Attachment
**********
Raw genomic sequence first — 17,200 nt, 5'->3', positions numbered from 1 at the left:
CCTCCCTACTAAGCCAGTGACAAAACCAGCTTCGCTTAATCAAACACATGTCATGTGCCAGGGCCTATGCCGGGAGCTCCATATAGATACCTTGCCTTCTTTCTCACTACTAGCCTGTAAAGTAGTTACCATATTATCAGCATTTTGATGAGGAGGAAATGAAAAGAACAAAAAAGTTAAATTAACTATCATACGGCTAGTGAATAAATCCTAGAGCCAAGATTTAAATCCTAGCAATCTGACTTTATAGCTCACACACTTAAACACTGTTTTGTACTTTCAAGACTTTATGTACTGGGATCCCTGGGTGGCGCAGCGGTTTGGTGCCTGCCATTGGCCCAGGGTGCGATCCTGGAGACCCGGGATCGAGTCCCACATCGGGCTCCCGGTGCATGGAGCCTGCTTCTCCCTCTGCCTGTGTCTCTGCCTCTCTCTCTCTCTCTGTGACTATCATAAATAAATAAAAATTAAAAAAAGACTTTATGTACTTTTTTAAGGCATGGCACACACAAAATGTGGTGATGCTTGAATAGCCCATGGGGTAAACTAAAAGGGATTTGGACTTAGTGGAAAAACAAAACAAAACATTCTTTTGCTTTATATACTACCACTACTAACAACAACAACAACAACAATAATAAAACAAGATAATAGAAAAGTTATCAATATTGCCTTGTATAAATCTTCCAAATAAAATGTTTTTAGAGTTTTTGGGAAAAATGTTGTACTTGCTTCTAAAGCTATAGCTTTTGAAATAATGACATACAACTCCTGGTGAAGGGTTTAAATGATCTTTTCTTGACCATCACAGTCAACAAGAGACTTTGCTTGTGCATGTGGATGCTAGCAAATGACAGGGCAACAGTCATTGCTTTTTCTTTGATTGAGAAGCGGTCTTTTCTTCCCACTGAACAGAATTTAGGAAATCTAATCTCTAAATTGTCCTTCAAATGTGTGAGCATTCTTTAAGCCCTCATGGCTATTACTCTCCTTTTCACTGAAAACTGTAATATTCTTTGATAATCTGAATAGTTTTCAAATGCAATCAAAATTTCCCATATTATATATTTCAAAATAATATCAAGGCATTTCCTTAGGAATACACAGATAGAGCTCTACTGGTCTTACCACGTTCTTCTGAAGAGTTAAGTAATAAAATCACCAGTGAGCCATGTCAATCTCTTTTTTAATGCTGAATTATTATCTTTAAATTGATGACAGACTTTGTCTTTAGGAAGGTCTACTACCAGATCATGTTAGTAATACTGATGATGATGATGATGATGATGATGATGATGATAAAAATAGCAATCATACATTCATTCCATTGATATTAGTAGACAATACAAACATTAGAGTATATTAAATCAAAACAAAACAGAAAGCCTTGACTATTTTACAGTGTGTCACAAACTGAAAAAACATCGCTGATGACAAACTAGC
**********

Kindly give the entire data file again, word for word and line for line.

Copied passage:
Raw genomic sequence first — 17,200 nt, 5'->3', positions numbered from 1 at the left:
CCTCCCTACTAAGCCAGTGACAAAACCAGCTTCGCTTAATCAAACACATGTCATGTGCCAGGGCCTATGCCGGGAGCTCCATATAGATACCTTGCCTTCTTTCTCACTACTAGCCTGTAAAGTAGTTACCATATTATCAGCATTTTGATGAGGAGGAAATGAAAAGAACAAAAAAGTTAAATTAACTATCATACGGCTAGTGAATAAATCCTAGAGCCAAGATTTAAATCCTAGCAATCTGACTTTATAGCTCACACACTTAAACACTGTTTTGTACTTTCAAGACTTTATGTACTGGGATCCCTGGGTGGCGCAGCGGTTTGGTGCCTGCCATTGGCCCAGGGTGCGATCCTGGAGACCCGGGATCGAGTCCCACATCGGGCTCCCGGTGCATGGAGCCTGCTTCTCCCTCTGCCTGTGTCTCTGCCTCTCTCTCTCTCTCTGTGACTATCATAAATAAATAAAAATTAAAAAAAGACTTTATGTACTTTTTTAAGGCATGGCACACACAAAATGTGGTGATGCTTGAATAGCCCATGGGGTAAACTAAAAGGGATTTGGACTTAGTGGAAAAACAAAACAAAACATTCTTTTGCTTTATATACTACCACTACTAACAACAACAACAACAACAATAATAAAACAAGATAATAGAAAAGTTATCAATATTGCCTTGTATAAATCTTCCAAATAAAATGTTTTTAGAGTTTTTGGGAAAAATGTTGTACTTGCTTCTAAAGCTATAGCTTTTGAAATAATGACATACAACTCCTGGTGAAGGGTTTAAATGATCTTTTCTTGACCATCACAGTCAACAAGAGACTTTGCTTGTGCATGTGGATGCTAGCAAATGACAGGGCAACAGTCATTGCTTTTTCTTTGATTGAGAAGCGGTCTTTTCTTCCCACTGAACAGAATTTAGGAAATCTAATCTCTAAATTGTCCTTCAAATGTGTGAGCATTCTTTAAGCCCTCATGGCTATTACTCTCCTTTTCACTGAAAACTGTAATATTCTTTGATAATCTGAATAGTTTTCAAATGCAATCAAAATTTCCCATATTATATATTTCAAAATAATATCAAGGCATTTCCTTAGGAATACACAGATAGAGCTCTACTGGTCTTACCACGTTCTTCTGAAGAGTTAAGTAATAAAATCACCAGTGAGCCATGTCAATCTCTTTTTTAATGCTGAATTATTATCTTTAAATTGATGACAGACTTTGTCTTTAGGAAGGTCTACTACCAGATCATGTTAGTAATACTGATGATGATGATGATGATGATGATGATGATGATAAAAATAGCAATCATACATTCATTCCATTGATATTAGTAGACAATACAAACATTAGAGTATATTAAATCAAAACAAAACAGAAAGCCTTGACTATTTTACAGTGTGTCACAAACTGAAAAAACATCGCTGATGACAAACTAGC